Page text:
The rumor: The Apple Tablet will "strike a familiar chord with owners of the original iPhone, with similarities in industrial design trickling all the way down to the handset's button and connectivity components."
Our take: Honestly, we can believe this one. Apple has had a great deal of success with the iPhone, and we've already seen the "tablet PC" as it's known today take a nosedive. Apple Insider is saying that the device may look a lot like a "first-generation iPhone that's met its match with a rolling pin," and while we've obviously no inside way to confirm nor deny, we can get why Apple would stick close to a design that it knows will work. Oh, and be sure to peek two more clearly fake mockups after the break.
The rumor: New York Times Arthur Sulzberger, Jr. won't be at Apple keynote next week.
Our take: So? Just because the head honcho from The Times is planning to be in Davos, Switzerland next week while Apple unveils its tablet doesn't mean that Jobs can't showcase the device's ability to video chat across oceans in front of the masses... if Apple even has a deal with any publisher. If Apple really is reaching out to publishers for content deals, you can bet your bottom dollar the NYT is listening. And be honest -- if you had the option of being in Davos or some convention center in San Francisco, which would you pick?
More after the break... if you dare.
The rumor: Double dock connectors (one on the bottom, one on the side) and iPhone-esque antennas are coming to the Tablet.
Our take: If this tablet doohickey ends up being as multimedia friendly as we imagine, having twin dock connectors makes gobs of sense. With a 7-, 8-, 9- or 10-inch display, you can rest assured that some users will want to flip this thing sideways and dock it as a portable movie viewer, which becomes infinitely easier with a side-mounted connector. As for the antennas? We'd be pleased as punch to see a stripe extend along the full side of the device rather than some "iPod touch-sized pill" -- the latter of which we found remarkably disruptive to the flow of the touch's design. If Apple Insider's earlier report about the overall look pans out, we'd guess this one would fall right in line with that.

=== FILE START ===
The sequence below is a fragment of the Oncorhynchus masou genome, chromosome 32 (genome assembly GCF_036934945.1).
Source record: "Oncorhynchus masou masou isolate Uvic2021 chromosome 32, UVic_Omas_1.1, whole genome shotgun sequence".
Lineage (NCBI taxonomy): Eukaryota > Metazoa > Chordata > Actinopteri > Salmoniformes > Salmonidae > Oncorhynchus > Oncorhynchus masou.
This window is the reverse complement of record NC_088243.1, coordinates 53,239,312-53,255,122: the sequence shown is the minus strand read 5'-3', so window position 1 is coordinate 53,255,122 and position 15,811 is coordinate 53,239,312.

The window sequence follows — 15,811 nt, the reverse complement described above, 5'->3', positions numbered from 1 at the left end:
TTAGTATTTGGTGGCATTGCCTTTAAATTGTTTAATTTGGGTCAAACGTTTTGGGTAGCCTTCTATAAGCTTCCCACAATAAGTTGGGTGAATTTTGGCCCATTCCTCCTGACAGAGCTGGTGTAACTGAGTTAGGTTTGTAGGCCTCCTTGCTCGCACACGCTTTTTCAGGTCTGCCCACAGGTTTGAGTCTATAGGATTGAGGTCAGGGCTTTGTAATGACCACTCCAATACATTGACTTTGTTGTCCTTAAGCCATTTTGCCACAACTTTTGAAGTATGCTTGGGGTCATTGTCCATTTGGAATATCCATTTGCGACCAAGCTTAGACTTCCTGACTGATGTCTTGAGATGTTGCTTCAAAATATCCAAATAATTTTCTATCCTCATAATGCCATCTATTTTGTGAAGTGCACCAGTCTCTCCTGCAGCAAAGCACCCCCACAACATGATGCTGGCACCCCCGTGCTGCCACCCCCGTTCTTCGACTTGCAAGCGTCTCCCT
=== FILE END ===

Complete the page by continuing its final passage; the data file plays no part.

The rumor: Apple is in talks to bring McGraw-Hill and Hachette educational content to its forthcoming tablet.
Our take: Apple's no stranger to the world of education; in fact, it's difficult to find an institution of higher learning here in the US that doesn't have an OS X-based machine somewhere on the campus (and in a public-use facility). Considering the likelihood that some sort of e-reader functionality will be baked into the device, the suits in Cupertino would be crazy to not field interest from powerhouses like these two. Of course, we can't exactly see schools lining up to drop however many dollars (read: a lot) on scads of Apple Tablets for students, but we suppose all those free iPod and iPhones given out to select kids at select schools could one day be replaced by a slate.
The rumor: Clayton Morris expects that both Verizon Wireless and AT&T will offer subsidized versions of the Apple Tablet.
Our take: Hmm. Early, early reports noted that the impending Apple Tablet would boast HSDPA capabilities, and given the company's existing relationship with AT&T, it seems like a partnership with "America's fastest 3G network!!!" would be in the cards. But Verizon? We guess anything's possible, but unless Apple has a next-gen iPhone waiting for Big Red's CDMA network, we highly doubt it'd publicly open that can of worms. Not that we'd argue with actually giving consumers a choice or anything.
We've got a sinking feeling that the final days, hours and minutes before next Wednesday's keynote will keep the leaks and hot air flowing, but at this point, you're probably better off stepping away and just waiting for the live coverage to begin. Unless you enjoy having your expectations crushed, that is.
*Verizon is currently in the process of acquiring AOL, Engadget's parent company. However, Engadget maintains full editorial control, and Verizon will have to pry it from our cold, dead hands.